Second Proof (from Lax's book Linear Algebra and its Applications): This relies on the fact that if $A(t)$ is a matrix-valued function whose derivative is everywhere positive definite, then $t_2 > t_1 \Rightarrow A(t_2) > A(t_1)$ (unstrict inequality corresponds to positive semidefiniteness). Also it uses the lemma that if $A$ is positive definite and $AB+BA$ is positive definite, then $B$ is positive definite. And it uses that positive semidefinite matrices are a convex subset of $\mathbb{C}^{n^2}$ (all these proofs can be found in Lax's book in the section on matrix inequalities).

Let $B\geq A \geq 0$. Define a function $M(t) = A + t(B-A)$. It is positive on $[0,1]$ by convexity (as a matter of fact, it is positive for all $t\geq0$, I believe). Further, it has a positive semidefinite matrix as its derivative. Also $\sqrt{M(t)}$ is positive semidefinite. Define $R(t) = \sqrt{M(t)}$. Then $R^2 = M$, so

$$R\dot{R} + \dot{R} R = M'(t) \geq 0.$$

$R$ is positive and $R\dot{R} + \dot{R} R$ is positive, so $\dot{R}$ is positive. Therefore $R$ is a non-decreasing function of $t$ and $R(1) \geq R(0)$. QED

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  • $\begingroup$ @julien Very nice! Why is $f(s)=s^2$ not a monotone operator, as you mentioned? Maybe I'll just look at the paper you linked. $\endgroup$ – Eric Auld Nov 30 '13 at 1:10
  • $\begingroup$ There is a counterexample in the thread I linked to :-) Not Pedersen's paper. $\endgroup$ – Julien Nov 30 '13 at 2:24
  • $\begingroup$ How about have $A^{-\frac{1}{4}}B^{\frac{1}{2}}A^{\frac{1}{4}}-I\ge 0$? $\endgroup$ – math110 Nov 30 '13 at 6:26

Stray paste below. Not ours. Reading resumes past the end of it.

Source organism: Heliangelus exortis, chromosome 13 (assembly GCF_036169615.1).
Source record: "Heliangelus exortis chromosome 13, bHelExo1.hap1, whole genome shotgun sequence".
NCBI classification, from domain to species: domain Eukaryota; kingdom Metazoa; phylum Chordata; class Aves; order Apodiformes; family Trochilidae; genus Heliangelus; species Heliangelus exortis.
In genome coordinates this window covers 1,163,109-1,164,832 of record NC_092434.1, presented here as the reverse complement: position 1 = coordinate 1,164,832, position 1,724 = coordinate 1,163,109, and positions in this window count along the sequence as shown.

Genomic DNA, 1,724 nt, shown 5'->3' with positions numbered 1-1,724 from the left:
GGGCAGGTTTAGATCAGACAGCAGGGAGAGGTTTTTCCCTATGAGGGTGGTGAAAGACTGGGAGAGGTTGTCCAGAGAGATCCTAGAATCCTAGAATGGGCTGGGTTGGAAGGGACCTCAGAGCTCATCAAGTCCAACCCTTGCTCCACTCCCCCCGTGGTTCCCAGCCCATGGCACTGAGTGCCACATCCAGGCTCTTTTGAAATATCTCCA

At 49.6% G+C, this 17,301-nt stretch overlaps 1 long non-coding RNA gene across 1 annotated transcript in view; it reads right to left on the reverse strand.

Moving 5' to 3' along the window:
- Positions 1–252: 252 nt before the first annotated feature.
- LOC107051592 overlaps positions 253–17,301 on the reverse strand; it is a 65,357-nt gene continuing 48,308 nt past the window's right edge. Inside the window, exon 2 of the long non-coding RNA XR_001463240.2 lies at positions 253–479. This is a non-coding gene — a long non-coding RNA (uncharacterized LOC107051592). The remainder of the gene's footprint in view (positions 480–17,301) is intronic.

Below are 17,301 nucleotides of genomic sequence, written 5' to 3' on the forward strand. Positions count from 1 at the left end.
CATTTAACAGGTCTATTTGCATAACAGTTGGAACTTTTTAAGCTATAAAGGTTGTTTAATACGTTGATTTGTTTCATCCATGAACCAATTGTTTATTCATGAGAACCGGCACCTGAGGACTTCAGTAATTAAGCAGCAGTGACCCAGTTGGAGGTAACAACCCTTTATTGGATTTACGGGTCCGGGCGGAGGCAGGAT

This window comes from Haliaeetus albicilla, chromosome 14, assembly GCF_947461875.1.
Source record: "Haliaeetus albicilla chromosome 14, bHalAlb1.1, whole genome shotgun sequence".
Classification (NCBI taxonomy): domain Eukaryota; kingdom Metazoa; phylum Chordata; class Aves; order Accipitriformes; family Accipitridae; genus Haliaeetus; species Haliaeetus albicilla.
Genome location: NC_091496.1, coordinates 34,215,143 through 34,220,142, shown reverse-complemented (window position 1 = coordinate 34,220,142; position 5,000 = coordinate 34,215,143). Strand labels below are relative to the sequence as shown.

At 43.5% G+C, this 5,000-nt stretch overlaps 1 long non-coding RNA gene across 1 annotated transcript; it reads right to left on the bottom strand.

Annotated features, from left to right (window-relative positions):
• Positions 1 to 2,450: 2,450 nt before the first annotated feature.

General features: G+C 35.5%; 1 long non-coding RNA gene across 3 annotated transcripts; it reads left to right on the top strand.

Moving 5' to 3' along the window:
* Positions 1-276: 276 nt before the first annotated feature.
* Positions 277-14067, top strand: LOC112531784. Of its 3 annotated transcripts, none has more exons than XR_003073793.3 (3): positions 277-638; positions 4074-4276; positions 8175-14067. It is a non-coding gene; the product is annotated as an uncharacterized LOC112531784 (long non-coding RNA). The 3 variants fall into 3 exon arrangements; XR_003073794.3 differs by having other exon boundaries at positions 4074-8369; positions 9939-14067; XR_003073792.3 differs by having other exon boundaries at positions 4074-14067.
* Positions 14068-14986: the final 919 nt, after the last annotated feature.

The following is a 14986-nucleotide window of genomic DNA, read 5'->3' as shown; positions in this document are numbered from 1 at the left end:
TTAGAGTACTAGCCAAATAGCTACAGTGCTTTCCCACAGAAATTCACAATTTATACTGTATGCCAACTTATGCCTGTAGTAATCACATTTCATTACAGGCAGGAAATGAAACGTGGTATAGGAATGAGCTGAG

• $\begingroup$ @julien I think there is a gap in my logic...without thinking, I assumed that the square root of $A^{-1/2}BA^{-1/2}$ was $A^{-1/4}B^{1/2}A^{-1/4}$...I'm interested how you would show the passage from line 2 to line 3 in more detail. Why does Sp$(A^{-1/2}BA^{-1/2})>1 \Rightarrow $ Sp$(B^{1/2}A^{-1/2})>1$? $\endgroup$ – Eric Auld Nov 30 '13 at 21:35
  • $\begingroup$ @julien Very helpful. I've changed it, let me know what you think. One remaining improvement would be to show that $\epsilon \mapsto M_\epsilon^{1/2}-N_{\epsilon}^{1/2}$ is continuous in the eigenvalues. Is is clear to you why that is? $\endgroup$ – Eric Auld Dec 1 '13 at 13:35

Another proof (short and simple) from "Linear Algebra and Linear Models" by R. B. Bapat.

Lemma Let $A$ and $B$ be $n\times n$ symmetric matrices such that $A$ is positive definite and $AB+BA$ is positive semidefinite, then Y is positive semidefinite.

Proof of $B\geq A \implies B^{\frac{1}{2}}\geq A^{\frac{1}{2}}$

First consider the case, when $A$ and $B$ are positive definite.

Let $X=(B^{\frac{1}{2}}+ A^{\frac{1}{2}})$ and $ Y=(B^{\frac{1}{2}}- A^{\frac{1}{2}})$,

then $XY+YX=2(B-A)$

Now, $(B-A)$ is positive semidefinite implies (given) $\implies 2(B-A)$ is positive semidefinite. Also $X=(B^{\frac{1}{2}}+ A^{\frac{1}{2}})$ is positive definite as positive linear combination of positive definite matrices is positive definite.

Hence by the lemma, $Y=(B^{\frac{1}{2}}- A^{\frac{1}{2}})$ is positive semidefinite. Therefore, $B^{\frac{1}{2}}\geq A^{\frac{1}{2}}$

The case, when $A$ and $B$ are positive semidefinite matrices can be dealt as the other answer.